Monday, February 13, 2012

More on 22 January...

We've recently had the opportunity to recover two cameras set up to record time-lapse photos of the Elwha River delta, both of which were recording during the 22 January high-water event that I've written about previously. In this post I'm simply going to post some of the information from those cameras as well as document some of the impacts of that high-water event on the delta.

Again, the event on 22 January had a few characteristics. First, there was a perigean high tide that day, with an additional "non-tidal residual" of about two feet:

That non-tidal residual was probably driven primarily by low sea-level pressure. Here are the air pressure data (the second panel from the top) from the Port Angeles airport from Jan 22 (from Weather Underground):

The peak low air pressure corresponded almost exactly with the peak high tide. The other interesting part of this event was the relatively strong east wind associated with it, which pushed

The first camera is sited on the west side of the river mouth on private property overlooking the river mouth. The higher berm on that side of the river mouth, combined with the relative protection from east waves afforded by the delta itself, seems to have held off most of the sea's energy. This photo was taken right at high water, and in it you can see that the lagoons formed by sediment movement right at the river mouth are full and the berms surrounding them are probably over-topping them. To the left in the image though the high berm fronting the beach doesn't appear to be over-topped anywhere.

Another camera placed on an old communications tower on the east side of the delta did record some of the berm overwash that was evident after the storm. This beach profile, collected just to the east of Charles road on the east side of the delta gives you a sense of what I am talking about. Between 4 January and 27 January the top of the beach set back at least 5m, while the lower foreshore (below about 2m on the profile) shows little sign of change over the same time period:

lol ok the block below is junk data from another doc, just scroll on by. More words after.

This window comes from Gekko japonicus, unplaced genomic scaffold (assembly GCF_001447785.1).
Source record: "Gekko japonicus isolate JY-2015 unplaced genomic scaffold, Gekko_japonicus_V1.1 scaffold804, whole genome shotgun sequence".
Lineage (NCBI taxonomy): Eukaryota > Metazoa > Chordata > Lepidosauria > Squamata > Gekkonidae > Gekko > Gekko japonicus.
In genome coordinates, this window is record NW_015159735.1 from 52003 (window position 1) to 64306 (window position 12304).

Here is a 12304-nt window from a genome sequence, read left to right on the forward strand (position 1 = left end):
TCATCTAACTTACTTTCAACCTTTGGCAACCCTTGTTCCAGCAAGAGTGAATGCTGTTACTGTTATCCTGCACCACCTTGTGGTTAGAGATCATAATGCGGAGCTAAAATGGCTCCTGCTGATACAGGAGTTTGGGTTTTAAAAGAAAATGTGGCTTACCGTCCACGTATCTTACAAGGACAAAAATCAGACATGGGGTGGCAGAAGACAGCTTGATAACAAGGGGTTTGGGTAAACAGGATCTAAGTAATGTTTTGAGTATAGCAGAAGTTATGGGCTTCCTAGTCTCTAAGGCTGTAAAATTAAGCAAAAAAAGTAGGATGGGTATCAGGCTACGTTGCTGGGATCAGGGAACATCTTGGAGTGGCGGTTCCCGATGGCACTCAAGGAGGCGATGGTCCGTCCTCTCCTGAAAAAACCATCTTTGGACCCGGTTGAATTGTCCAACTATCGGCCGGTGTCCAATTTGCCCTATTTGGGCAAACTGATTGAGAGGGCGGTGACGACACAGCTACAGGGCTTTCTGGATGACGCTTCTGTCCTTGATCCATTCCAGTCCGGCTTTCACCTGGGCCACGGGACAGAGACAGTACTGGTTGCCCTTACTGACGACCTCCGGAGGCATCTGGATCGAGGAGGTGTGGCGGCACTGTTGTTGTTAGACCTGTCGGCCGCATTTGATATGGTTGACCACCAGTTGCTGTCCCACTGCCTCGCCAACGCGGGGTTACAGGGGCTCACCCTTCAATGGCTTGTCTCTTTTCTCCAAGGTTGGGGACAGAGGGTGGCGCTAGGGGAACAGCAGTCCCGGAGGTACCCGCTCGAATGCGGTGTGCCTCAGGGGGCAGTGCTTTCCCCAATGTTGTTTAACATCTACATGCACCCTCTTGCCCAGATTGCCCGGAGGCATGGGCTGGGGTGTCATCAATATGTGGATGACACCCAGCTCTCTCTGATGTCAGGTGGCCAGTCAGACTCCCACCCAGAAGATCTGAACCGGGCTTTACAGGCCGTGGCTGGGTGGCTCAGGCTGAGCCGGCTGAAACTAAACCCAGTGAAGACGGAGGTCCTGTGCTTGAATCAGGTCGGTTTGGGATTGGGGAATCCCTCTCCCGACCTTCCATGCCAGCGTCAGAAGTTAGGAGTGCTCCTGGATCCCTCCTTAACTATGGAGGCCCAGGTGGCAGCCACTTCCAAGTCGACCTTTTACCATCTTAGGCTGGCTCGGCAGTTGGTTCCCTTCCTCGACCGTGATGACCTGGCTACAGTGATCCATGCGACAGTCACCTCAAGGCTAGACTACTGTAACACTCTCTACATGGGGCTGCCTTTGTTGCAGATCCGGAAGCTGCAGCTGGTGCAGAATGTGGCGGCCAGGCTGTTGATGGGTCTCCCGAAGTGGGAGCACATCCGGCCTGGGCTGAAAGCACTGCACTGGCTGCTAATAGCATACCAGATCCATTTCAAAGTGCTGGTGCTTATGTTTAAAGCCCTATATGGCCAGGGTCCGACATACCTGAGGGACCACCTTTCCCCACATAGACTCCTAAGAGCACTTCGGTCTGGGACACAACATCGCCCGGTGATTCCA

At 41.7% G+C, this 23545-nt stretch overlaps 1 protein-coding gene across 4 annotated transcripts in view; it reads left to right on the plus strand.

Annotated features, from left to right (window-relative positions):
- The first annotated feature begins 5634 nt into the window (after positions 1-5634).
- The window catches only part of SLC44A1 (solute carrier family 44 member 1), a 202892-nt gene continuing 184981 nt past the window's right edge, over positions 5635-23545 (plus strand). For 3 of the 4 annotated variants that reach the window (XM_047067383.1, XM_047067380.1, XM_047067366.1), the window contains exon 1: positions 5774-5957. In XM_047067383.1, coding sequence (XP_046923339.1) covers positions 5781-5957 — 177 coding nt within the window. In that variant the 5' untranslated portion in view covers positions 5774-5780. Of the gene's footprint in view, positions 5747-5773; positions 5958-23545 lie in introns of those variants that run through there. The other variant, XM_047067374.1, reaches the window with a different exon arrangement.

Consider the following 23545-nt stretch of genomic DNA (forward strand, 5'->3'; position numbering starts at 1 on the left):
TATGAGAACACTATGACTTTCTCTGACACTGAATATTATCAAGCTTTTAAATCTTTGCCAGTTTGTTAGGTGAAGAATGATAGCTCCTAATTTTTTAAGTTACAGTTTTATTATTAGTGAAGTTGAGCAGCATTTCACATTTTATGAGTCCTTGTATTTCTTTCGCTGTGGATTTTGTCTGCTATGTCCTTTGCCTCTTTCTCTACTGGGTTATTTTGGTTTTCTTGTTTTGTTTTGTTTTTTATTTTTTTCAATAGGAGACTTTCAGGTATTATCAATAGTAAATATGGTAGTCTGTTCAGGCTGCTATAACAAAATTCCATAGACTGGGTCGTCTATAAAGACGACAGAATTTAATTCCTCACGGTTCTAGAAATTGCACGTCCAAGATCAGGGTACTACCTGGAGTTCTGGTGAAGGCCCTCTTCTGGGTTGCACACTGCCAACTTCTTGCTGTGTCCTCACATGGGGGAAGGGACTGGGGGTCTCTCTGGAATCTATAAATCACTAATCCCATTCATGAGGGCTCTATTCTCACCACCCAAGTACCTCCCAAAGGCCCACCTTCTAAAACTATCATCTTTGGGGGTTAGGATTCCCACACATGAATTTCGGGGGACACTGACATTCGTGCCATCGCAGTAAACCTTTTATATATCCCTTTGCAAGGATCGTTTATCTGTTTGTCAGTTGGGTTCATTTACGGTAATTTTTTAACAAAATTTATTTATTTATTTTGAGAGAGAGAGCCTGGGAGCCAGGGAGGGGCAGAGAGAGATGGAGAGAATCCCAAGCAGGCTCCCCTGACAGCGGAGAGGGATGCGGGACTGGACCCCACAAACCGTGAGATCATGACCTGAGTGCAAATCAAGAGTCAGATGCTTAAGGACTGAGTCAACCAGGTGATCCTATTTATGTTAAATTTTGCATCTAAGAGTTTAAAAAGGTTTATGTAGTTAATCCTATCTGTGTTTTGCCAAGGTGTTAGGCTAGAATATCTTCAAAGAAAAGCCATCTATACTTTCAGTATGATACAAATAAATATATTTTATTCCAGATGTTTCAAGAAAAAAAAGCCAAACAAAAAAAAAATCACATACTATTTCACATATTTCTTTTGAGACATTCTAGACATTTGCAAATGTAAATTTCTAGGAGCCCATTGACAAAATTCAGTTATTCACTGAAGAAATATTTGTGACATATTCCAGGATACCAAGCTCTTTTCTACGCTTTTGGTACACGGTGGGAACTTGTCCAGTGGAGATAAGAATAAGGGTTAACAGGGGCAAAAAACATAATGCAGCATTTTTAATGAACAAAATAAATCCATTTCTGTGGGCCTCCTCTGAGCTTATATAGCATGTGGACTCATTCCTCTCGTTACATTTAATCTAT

And the view from the tower at 1:15pm on 22 January looked like this:

You have to sort of know the delta to see where the over-topping is happening in this photo. It might help if you have something to compare it to. This photo is from the following day at the same time.

The combination of high water and strong east wind and waves are driving water over the berm (which is only about 3.5 m above MLLW along much of this shore)along pretty much the entire stretch between the two clumps of trees on the left and right sides of the photo. Our observations suggest that this wide scale overtopping was associated with lots of erosion on the upper part of the beach, and it appears that much of that sediment was pushed back over the berm in to back beach areas:

and finally, to see the whole storm in action check out the entire timelapse video collected from the tower between December 2011 and February 2012:

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